I have no doubt that global - that a trend of
global warming exists. I am not sure that it is fair to say that it is a
problem we must wrestle with.
To assume that it is a problem is to assume
that the state of earth's climate today is the optimal climate, the best
climate that we could have or ever have had and that we need to take steps to
make sure that it doesn't change.
First of all, I don't think it's within the
power of human beings to assure that the climate does not change, as millions
of years of history have shown,
and second of all, I guess I would ask which
human beings - where and when - are to be accorded the privilege of deciding
that this particular climate that we have right here today, right now is the
best climate for all other human beings. I think that's a rather arrogant
position for people to take."
Mike Griffin, NASA Administrator
Climate alarmists do not want our present climate to change. Implicit in
this position is the assumption that our current climate is the most optimal. They
want to retain the climate as it is now, treating the present as the best climate we ever had in earth’s history. However, Mike Griffin, NASA Administrator in a 2007
interview to US National Public Radio questioned the very rationale of such an
assumption as seen in the above extracts from his interview.
So what could be the most optimal climate the Earth has experienced so
Surprisingly, cutting across climate alarmist-sceptic divide, there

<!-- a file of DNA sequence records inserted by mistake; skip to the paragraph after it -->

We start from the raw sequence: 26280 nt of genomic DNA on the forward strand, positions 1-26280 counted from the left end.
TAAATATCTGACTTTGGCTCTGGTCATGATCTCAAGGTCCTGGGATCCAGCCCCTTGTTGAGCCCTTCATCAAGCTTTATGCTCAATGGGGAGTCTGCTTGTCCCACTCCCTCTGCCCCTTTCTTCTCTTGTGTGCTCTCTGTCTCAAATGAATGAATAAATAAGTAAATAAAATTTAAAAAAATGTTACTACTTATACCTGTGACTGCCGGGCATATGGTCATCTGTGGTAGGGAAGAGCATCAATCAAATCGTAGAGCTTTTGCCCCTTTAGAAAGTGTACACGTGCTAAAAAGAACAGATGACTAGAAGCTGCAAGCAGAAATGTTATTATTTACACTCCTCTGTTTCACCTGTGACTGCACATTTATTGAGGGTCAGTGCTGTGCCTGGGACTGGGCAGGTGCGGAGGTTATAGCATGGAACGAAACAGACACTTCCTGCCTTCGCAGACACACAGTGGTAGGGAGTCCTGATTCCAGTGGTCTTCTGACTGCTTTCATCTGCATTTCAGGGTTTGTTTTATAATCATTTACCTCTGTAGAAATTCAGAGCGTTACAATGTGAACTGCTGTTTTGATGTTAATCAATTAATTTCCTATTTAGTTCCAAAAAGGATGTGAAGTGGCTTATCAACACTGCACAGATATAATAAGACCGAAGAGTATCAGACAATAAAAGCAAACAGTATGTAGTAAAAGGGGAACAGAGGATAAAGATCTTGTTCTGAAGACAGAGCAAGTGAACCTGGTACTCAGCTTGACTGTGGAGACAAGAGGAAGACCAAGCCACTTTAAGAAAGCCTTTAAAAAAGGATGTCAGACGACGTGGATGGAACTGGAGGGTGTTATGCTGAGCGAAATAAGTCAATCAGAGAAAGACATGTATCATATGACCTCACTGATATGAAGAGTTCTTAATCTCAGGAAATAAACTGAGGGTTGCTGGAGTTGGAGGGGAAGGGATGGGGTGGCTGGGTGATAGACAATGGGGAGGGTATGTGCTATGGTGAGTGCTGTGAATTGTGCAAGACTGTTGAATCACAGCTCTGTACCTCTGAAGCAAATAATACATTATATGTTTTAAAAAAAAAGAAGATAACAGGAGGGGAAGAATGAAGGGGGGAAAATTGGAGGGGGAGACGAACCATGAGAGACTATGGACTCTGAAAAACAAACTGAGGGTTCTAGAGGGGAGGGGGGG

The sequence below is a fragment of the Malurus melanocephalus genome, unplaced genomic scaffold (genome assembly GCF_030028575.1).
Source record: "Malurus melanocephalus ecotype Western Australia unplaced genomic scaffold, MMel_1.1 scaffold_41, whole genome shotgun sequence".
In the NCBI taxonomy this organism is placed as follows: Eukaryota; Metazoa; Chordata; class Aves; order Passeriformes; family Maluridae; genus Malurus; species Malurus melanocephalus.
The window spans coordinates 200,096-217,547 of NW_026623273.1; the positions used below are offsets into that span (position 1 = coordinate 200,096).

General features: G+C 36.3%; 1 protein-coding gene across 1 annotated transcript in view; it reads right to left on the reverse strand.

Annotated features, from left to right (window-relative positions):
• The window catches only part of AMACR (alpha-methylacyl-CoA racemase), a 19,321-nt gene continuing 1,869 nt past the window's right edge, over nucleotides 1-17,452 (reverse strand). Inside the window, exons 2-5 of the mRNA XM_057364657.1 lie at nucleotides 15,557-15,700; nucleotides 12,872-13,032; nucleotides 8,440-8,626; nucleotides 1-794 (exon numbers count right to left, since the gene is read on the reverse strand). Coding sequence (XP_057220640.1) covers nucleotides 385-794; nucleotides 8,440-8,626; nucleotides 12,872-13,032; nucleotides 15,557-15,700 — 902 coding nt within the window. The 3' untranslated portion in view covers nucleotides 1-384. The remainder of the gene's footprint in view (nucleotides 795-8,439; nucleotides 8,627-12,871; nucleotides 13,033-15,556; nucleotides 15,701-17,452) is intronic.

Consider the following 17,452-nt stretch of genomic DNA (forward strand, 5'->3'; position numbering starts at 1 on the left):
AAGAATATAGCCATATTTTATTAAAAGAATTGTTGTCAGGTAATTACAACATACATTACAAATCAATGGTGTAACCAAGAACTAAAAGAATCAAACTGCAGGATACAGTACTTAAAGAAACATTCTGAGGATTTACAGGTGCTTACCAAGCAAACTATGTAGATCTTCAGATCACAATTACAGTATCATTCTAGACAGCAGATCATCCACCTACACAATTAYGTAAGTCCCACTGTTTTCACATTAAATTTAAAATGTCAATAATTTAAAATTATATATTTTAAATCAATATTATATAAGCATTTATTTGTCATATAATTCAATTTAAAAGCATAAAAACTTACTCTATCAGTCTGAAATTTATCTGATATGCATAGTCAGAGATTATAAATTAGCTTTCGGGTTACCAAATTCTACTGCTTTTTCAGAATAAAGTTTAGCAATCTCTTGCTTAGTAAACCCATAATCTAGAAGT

exist almost a near unanimity of opinion among climatologists who treat the Eocene Epoch’s Climate, some 55-33
million years ago, as the period equivalent to Earth’s
Golden Period or Paradise. Climate alarmists singularly blame human beings for supposedly
triggering climate changes which they say hold catastrophic consequences for
life on this planet. Homo sapiens i.e. human beings as a species had not yet evolved
during the Eocene epoch. And yet average global temperatures were then 10 deg C
higher than present with CO2 levels 4 times higher than current levels. Life
productivity was in optimum, perhaps as never seen during Earth’s entire geological
Paul MacRae gives us a
glimpse of the Ecocene in a paper entitled Back
to the Future: Paradise Lost, or Paradise Regained? published in the
popular climate sceptic blog WUWT
Paul MacRae is an
ex-journalist who has worked as an editor, editorial writer and columnist for
several newspapers over the past 40 years, including The Toronto Star, Globe
and Mail, Bangkok Post, and Victoria Times Colonist. In 2002
Paul switched to academia and now teaches English and professional writing at
the University of Victoria and University Canada West, a new private university
in Victoria, BC.